Agroecological method using companion planting succeeds against pest where GM has failed
Recently GMWatch reported on attempts by the GMO lobby to persuade African countries to accept GM Bt maize to fight the fall armyworm pest, which is spreading across the continent and ravaging maize crops. But the lobbyists omitted to mention that GM Bt insecticidal maize targeting the fall armyworm has already failed in different regions due to pests becoming resistant to the GM Bt toxins in the crop. The lobbyists also ignored the fact that agroecological methods, such as attracting ants to feed on armyworm eggs, are proving successful.
Now we've been alerted to another agroecological and non-GMO method that is working well in Africa as a defence against the fall armyworm. The method, a climate-adapted version of Push-Pull, is being spearheaded by the International Centre of Insect Physiology and Ecology (icipe), a multinational government-funded organisation that supports poverty alleviation and food security. A recent study based in East Africa shows that the method is effective in controlling the fall armyworm, providing an accessible, environmentally friendly, and cost-effective strategy for management of the pest.
icipe commented, "These findings represent the first documented report of a readily available technology that can be immediately deployed in different parts of Africa to efficiently manage the fall armyworm."
What is Push-Pull?
Push-Pull is an innovative companion cropping technology developed over the past 20 years by icipe in close collaboration with national partners in East Africa and Rothamsted Research, United Kingdom. It is modelled on the African smallholder farming system of multiple cropping.
Originally developed for the control of stemborers, the key pests of cereal crops across most of Africa, and parasitic Striga weeds, Push-Pull involves intercropping cereal crops with insect repellent legumes in the Desmodium genus, and planting an attractive forage plant such as Napier grass as a border around this intercrop.
The intercrop emits a blend of compounds that repel ("push") away stemborer moths, while the border plants emit chemicals that are attractive to ("pull") the pests.
Push-Pull has recently been adapted to drier areas through the incorporation of drought-tolerant companion plants. In addition, Push-Pull also controls maize ear rots and mycotoxins, while improving soil health and providing high quality fodder, since the companion crops are superior forages. Therefore, the technology facilitates crop-livestock integration thus expanding farmers’ income streams.
Armyworm infestation over 80% lower in Push-Pull fields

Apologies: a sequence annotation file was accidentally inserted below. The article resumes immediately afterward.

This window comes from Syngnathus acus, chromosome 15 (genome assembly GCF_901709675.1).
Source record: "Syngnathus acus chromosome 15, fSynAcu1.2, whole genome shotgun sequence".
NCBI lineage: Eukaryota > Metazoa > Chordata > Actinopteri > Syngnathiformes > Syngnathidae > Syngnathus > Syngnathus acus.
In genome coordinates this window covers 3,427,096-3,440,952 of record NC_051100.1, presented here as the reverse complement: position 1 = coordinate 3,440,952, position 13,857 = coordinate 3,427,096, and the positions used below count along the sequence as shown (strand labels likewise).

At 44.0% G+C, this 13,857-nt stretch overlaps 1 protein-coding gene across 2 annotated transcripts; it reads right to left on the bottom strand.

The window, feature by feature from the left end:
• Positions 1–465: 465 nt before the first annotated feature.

Prof Zeyaur Khan, Push-Pull leader at icipe and a co-author of the new study, said, “Over the past several months we received information from Push-Pull farmers that their fields were free of fall armyworm infestation while neighbouring monocrop plots were being ravaged by the pest. Therefore, we evaluated the climate-adapted version of the technology as a potential management tool for fall armyworm in Kenya, Uganda and Tanzania."
The study revealed fall armyworm infestation to be more than 80% lower in plots where the climate-adapted Push-Pull was being used, with associated increases in grain yields, in comparison to monocrop plots. The findings were supported by farmers' own observations of significantly reduced presence of fall armyworm in Push-Pull plots.
icipe director general Dr Segenet Kelemu commented, “The ability to manage such a devastating pest clearly demonstrates Push-Pull’s utility as a platform technology in addressing the multitude of challenges that affect cereal-livestock farming systems in Africa. icipe intends to continue disseminating the technology as widely as possible across Africa, while advancing studies to understand the scientific basis of its effectiveness against the fall armyworm."
Clearly development agencies should focus on helping farmers apply this safe and effective method across the African continent.
Publication details: Midega CAO; Pittchar JO; Pickett JA; Hailu GW; Khan ZR (2017) A climate-adapted push-pull system effectively controls fall armyworm, Spodoptera frugiperda (J E Smith), in maize in East Africa. Crop Protection. http://www.sciencedirect.com/science/article/pii/S0261219417303216
Report: Claire Robinson
Source and photo of maize crop protected by Push-Pull system: icipe http://www.icipe.org/news/icipe-push-pull-technology-halts-fall-armyworm-rampage